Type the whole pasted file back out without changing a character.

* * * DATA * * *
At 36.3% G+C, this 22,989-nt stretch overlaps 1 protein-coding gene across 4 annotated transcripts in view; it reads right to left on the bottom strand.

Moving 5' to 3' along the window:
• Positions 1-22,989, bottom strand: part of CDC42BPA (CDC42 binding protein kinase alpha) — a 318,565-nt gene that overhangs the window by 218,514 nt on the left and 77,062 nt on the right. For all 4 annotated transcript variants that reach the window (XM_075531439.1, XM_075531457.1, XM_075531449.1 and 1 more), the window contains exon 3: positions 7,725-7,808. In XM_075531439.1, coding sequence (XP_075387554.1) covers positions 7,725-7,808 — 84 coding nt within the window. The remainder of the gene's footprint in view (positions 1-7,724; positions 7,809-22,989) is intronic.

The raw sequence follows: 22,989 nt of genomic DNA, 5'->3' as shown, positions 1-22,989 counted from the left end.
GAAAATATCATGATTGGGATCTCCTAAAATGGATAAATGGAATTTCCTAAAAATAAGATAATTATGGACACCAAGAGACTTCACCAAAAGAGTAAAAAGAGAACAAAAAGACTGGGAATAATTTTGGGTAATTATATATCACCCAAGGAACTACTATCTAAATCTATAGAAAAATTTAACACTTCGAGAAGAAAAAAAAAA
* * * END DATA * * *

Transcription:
At 36.3% G+C, this 22,989-nt stretch overlaps 1 protein-coding gene across 4 annotated transcripts in view; it reads right to left on the bottom strand.

Moving 5' to 3' along the window:
• Positions 1-22,989, bottom strand: part of CDC42BPA (CDC42 binding protein kinase alpha) — a 318,565-nt gene that overhangs the window by 218,514 nt on the left and 77,062 nt on the right. For all 4 annotated transcript variants that reach the window (XM_075531439.1, XM_075531457.1, XM_075531449.1 and 1 more), the window contains exon 3: positions 7,725-7,808. In XM_075531439.1, coding sequence (XP_075387554.1) covers positions 7,725-7,808 — 84 coding nt within the window. The remainder of the gene's footprint in view (positions 1-7,724; positions 7,809-22,989) is intronic.

The raw sequence follows: 22,989 nt of genomic DNA, 5'->3' as shown, positions 1-22,989 counted from the left end.
GAAAATATCATGATTGGGATCTCCTAAAATGGATAAATGGAATTTCCTAAAAATAAGATAATTATGGACACCAAGAGACTTCACCAAAAGAGTAAAAAGAGAACAAAAAGACTGGGAATAATTTTGGGTAATTATATATCACCCAAGGAACTACTATCTAAATCTATAGAAAAATTTAACACTTCGAGAAGAAAAAAAAAA